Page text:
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Book Cover for: Uncompromising Activist: Richard Greener, First Black Graduate of Harvard College, Katherine Reynolds Chaddock

Uncompromising Activist: Richard Greener, First Black Graduate of Harvard College

Katherine Reynolds Chaddock

Almost forgotten until his papers were discovered in a Chicago attic, Richard Greener was a pioneer who broke educational and professional barriers for black citizens. He was also a man caught between worlds.

Richard Theodore Greener (1844-1922) was a renowned black activist and scholar. In 1870, he was the first black graduate of Harvard College. During Reconstruction, he was the first black faculty member at a southern white college, the University of South Carolina. He was even the first black US diplomat to a white country, serving in Vladivostok, Russia. A notable speaker and writer for racial equality, he also served as a dean of the Howard University School of Law and as the administrative head of the Ulysses S. Grant Monument Association. Yet he died in obscurity, his name barely remembered.

His black friends and colleagues often looked askance at the light-skinned Greener's ease among whites and sometimes wrongfully accused him of trying to "pass." While he was overseas on a diplomatic mission, Greener's wife and five children stayed in New York City, changed their names, and vanished into white society. Greener never saw them again. At a time when Americans viewed themselves simply as either white or not, Greener lost not only his family but also his sense of clarity about race.

Richard Greener's story demonstrates the human realities of racial politics throughout the fight for abolition, the struggle for equal rights, and the backslide into legal segregation. Katherine Reynolds Chaddock has written a long overdue narrative biography about a man, fascinating in his own right, who also exemplified America's discomfiting perspectives on race and skin color. Uncompromising Activist is a lively tale that will interest anyone curious about the human elements of the equal rights struggle.

Book Details

  • Publisher: Johns Hopkins University Press
  • Publish Date: Sep 27th, 2017
  • Pages: 216
  • Language: English
  • Dimensions: 9.20in - 6.30in - 0.70in - 0.90lb
  • EAN: 9781421423296
  • Categories: Social ActivistsCultural, Ethnic & Regional - GeneralAfrican American & Black

About the Author

Chaddock, Katherine Reynolds: - Katherine Reynolds Chaddock is a distinguished professor emerita of education administration at the University of South Carolina. She is the author of Uncompromising Activist: Richard Greener, First Black Graduate of Harvard College and The Multi-Talented Mr. Erskine: Shaping Mass Culture Through Great Books and Fine Music.
Praise for this book
Historians of education and of postbellum Black history will, of course, want to read this book. But so will many others. Chaddock deftly uses Greener's life as a window into each of the times and places in which he lived and into each of the debates in which he engaged. Uncompromising Activist thus would fit nicely into an undergraduate course on either African American or nineteenth-century U.S. history. Readers outside academia would find it a coherent and ample introduction to Black history after the Civil War--a surprising and rare accomplishment for a scholarly book, let alone a scholarly biography . . . Chaddock has written a fascinating account of a man and a world that helped shape our own and that deserve rediscovery.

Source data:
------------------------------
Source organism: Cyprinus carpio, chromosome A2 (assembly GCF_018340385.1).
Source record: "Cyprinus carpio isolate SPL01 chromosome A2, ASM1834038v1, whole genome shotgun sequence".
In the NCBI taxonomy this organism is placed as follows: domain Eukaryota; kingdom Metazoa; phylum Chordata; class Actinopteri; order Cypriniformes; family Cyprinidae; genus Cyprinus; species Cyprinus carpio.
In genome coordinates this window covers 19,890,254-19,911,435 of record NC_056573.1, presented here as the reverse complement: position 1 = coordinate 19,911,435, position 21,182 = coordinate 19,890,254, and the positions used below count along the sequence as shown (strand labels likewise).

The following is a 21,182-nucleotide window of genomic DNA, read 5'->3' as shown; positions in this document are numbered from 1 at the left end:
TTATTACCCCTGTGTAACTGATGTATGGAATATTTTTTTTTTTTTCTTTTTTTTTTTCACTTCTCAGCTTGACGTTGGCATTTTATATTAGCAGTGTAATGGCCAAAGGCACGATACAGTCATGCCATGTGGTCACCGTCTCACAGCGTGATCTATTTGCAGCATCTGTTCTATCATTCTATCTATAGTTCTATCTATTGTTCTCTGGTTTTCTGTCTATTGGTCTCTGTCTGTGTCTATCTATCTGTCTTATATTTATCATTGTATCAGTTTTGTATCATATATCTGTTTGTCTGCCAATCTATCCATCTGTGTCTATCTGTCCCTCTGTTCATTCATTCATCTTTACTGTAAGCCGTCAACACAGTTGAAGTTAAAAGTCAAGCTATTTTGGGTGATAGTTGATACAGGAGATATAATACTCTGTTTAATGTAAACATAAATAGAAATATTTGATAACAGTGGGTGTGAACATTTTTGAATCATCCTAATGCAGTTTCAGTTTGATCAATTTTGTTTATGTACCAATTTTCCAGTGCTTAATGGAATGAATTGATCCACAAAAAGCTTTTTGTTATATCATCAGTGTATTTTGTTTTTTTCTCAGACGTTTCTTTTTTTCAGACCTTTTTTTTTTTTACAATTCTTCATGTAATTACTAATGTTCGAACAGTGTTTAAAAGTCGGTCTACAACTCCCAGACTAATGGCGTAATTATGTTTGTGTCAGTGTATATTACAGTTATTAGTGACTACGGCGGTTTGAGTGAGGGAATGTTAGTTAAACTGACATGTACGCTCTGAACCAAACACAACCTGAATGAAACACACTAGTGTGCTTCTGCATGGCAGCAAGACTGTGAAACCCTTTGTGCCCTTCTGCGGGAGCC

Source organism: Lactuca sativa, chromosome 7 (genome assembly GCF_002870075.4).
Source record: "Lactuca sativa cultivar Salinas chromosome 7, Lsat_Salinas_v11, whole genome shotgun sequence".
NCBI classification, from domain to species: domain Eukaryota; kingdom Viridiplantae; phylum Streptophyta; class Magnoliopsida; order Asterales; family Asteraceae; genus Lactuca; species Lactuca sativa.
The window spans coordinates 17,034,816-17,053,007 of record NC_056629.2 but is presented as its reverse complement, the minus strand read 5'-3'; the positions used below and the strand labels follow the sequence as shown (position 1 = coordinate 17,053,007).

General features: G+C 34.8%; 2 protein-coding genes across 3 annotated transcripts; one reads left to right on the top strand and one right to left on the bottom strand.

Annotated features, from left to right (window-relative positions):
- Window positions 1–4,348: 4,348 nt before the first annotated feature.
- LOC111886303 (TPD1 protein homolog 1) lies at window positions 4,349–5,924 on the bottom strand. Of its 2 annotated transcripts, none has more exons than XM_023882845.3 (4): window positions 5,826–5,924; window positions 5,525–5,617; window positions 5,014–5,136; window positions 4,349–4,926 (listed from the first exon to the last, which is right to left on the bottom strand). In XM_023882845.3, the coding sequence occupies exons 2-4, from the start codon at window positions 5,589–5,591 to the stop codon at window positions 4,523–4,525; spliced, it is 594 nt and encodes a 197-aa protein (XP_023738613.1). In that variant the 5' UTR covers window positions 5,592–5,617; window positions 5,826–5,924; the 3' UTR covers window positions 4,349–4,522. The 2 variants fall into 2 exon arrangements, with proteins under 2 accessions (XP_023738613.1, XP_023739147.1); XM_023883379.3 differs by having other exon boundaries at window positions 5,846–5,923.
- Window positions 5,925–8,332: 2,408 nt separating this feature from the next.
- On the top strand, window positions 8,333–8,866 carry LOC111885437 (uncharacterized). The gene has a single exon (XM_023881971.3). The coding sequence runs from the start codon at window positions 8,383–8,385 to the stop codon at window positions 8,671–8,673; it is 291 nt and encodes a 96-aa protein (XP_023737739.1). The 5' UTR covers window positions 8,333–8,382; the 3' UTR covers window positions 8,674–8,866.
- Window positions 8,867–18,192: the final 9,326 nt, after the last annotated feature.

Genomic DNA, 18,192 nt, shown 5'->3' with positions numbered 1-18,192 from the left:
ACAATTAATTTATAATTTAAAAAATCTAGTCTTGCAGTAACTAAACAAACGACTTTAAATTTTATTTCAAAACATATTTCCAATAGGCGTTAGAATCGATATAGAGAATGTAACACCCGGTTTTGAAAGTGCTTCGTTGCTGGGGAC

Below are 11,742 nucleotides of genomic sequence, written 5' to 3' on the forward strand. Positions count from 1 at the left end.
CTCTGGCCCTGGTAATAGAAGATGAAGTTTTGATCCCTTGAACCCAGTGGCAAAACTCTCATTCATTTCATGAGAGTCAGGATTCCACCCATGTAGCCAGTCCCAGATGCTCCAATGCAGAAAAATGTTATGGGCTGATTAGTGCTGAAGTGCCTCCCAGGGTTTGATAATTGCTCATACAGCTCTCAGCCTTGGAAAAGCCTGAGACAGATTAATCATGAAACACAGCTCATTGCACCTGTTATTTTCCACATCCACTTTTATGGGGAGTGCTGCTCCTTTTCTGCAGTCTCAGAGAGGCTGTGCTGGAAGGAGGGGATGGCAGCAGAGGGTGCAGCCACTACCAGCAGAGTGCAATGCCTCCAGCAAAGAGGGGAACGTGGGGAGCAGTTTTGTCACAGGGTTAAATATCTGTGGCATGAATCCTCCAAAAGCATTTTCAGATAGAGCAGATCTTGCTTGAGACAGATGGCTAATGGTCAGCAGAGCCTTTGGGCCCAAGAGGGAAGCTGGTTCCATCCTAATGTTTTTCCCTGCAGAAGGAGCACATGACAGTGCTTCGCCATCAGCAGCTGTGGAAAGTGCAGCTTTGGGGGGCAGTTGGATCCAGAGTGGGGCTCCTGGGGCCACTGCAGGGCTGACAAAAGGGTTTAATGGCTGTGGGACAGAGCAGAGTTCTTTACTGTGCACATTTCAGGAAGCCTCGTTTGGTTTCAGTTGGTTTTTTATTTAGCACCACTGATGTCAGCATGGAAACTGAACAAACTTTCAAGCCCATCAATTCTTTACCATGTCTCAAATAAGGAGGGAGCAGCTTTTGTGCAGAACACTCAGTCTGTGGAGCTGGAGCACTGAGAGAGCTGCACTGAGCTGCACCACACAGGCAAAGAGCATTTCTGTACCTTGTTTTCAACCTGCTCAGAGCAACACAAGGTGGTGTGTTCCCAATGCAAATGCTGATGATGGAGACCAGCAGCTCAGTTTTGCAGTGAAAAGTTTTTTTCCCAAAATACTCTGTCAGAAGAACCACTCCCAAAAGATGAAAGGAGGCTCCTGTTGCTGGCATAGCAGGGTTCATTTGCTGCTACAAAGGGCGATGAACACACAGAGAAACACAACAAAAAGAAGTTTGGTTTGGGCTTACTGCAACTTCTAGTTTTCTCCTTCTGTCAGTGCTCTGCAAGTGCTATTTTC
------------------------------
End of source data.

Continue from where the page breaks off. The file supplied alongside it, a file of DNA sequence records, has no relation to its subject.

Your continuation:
--Michael David Cohen, University of Tennessee, Black Perspectives
An important addition to the growing corpus of African American biography, this slender volume resurrects to historical memory Richard Theodore Greener (1844-1922), a semi-obscure figure best known for being the first black graduate of Harvard College. Katherine Reynolds Chaddock, a distinguished professor emerita of education at the University of South Carolina, shows in this clear and straightforward narrative that Greener actually deserves recognition for several other important contributions to civil rights in the early Jim Crow era as well. Readers may even come away wondering why Greener is not placed alongside his more famous contemporaries Frederick Douglass, Booker T. Washington, and W. E. B. Du Bois in the pantheon of great black leaders of his generation.
--T. Adams Upchurch, East Georgia State College, Journal of Southern History
The greatest strength in Chaddock's account is that it is driven by context. Although Uncompromising Activist focuses on the life of one man, it is a case study in how an individual's life is defined as much by temporal circumstance as by individual choice.
--History: Reviews of New Books
Mrs. Chaddock does a fine job in the short space she has to examine Mr. Greener's life, accomplishments, and disappointments, something that he had to always struggle with. For bringing back to life a voice that has been lost and forgotten, this book does a good job.
--San Francisco Book Review
Uncompromising Activist is a lively tale that will interest anyone curious about the human elements of the equal rights struggle.
--Mixed Race Studies